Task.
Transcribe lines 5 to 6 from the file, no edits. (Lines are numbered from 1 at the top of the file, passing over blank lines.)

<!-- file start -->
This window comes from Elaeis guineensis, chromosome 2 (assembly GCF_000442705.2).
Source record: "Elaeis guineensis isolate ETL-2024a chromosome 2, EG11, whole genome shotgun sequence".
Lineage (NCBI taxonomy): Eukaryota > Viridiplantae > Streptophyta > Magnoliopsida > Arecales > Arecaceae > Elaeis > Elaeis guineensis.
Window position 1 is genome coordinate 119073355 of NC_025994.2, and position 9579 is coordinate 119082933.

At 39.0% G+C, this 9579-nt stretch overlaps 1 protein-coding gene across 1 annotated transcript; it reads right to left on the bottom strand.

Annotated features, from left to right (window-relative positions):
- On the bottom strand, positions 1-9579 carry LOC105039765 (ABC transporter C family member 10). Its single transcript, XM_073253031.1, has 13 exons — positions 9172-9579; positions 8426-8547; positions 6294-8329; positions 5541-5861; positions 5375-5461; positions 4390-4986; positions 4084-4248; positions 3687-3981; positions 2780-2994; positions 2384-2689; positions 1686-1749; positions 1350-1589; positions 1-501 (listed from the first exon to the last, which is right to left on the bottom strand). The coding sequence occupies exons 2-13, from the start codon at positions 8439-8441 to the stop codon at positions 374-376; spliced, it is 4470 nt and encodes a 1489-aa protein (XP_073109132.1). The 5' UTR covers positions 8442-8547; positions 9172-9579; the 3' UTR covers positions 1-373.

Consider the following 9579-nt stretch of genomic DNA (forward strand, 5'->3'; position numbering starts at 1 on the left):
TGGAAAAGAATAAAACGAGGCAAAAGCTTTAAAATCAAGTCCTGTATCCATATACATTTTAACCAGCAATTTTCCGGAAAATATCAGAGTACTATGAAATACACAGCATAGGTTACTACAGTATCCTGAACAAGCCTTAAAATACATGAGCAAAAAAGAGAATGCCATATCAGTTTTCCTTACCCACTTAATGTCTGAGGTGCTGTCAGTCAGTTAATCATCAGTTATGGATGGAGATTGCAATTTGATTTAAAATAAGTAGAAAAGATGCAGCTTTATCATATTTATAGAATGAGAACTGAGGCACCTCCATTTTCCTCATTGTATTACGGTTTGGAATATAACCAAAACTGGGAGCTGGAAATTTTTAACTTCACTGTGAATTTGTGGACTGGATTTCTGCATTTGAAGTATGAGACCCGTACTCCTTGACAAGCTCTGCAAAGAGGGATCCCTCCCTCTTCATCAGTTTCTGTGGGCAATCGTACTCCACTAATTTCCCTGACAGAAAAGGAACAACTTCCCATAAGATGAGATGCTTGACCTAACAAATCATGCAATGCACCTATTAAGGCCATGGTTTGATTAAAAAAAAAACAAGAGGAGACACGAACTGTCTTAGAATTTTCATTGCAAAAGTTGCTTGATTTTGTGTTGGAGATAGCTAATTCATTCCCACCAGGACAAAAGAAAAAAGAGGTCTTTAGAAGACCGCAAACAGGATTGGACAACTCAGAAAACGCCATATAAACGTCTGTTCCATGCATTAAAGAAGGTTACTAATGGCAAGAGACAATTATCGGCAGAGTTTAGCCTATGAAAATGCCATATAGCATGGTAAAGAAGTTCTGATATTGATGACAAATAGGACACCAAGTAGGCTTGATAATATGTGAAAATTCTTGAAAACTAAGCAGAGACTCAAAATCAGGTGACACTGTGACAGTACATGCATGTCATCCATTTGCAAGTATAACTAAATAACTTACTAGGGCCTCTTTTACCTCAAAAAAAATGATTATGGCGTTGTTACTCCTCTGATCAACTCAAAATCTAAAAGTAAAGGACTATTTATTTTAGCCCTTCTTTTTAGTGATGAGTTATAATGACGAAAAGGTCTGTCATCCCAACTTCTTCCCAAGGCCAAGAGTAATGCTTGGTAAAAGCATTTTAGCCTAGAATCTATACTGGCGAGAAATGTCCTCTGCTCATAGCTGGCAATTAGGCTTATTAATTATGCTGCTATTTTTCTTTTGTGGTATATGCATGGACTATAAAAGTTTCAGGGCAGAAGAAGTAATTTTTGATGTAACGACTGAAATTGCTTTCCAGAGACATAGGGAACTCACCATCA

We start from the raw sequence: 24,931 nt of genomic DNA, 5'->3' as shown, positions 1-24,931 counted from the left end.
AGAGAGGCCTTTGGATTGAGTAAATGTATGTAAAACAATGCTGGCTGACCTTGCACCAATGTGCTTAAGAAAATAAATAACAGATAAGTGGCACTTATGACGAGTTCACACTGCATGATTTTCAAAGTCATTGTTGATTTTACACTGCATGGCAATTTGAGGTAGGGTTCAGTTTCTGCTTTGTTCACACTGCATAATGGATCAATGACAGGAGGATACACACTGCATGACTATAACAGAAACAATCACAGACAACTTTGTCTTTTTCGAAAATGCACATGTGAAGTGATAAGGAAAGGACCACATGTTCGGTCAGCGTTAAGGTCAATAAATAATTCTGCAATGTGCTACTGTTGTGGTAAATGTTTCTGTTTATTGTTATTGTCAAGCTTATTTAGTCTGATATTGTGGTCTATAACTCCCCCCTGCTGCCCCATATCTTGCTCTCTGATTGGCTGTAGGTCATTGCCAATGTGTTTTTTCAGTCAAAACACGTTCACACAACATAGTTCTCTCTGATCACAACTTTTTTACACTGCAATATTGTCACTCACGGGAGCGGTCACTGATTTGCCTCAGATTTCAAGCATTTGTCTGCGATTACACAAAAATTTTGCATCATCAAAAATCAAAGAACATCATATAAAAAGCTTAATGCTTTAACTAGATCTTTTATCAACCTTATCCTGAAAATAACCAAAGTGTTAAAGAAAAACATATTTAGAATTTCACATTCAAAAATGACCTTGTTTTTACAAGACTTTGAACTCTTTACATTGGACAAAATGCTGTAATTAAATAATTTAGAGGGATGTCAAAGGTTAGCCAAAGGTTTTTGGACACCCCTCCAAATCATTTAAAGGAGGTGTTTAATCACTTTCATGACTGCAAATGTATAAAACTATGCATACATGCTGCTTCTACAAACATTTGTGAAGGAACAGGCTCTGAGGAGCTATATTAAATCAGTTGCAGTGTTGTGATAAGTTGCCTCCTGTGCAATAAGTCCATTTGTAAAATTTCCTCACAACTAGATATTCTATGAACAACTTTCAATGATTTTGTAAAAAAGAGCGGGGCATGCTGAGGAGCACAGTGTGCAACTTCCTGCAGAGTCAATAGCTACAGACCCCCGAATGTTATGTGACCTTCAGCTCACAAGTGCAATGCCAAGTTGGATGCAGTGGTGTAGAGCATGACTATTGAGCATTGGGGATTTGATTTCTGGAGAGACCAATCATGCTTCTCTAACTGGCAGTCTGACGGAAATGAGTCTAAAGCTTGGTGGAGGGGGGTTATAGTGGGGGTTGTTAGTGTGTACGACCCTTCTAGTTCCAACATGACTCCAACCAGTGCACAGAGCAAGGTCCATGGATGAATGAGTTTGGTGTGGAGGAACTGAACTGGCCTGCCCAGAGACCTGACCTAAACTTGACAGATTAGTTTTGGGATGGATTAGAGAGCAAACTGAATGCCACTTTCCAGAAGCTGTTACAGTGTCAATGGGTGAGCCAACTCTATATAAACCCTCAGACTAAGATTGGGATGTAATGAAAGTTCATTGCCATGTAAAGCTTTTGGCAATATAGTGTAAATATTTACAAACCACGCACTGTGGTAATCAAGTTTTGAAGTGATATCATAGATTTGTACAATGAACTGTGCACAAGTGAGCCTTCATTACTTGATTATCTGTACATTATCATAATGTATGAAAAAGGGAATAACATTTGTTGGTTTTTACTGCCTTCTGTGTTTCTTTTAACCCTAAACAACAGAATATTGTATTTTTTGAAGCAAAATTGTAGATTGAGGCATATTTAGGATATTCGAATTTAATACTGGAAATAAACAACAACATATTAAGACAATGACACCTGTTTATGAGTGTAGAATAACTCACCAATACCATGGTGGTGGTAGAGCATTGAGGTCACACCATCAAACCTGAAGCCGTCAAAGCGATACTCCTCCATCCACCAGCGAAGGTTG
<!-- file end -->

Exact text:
At 39.0% G+C, this 9579-nt stretch overlaps 1 protein-coding gene across 1 annotated transcript; it reads right to left on the bottom strand.

Annotated features, from left to right (window-relative positions):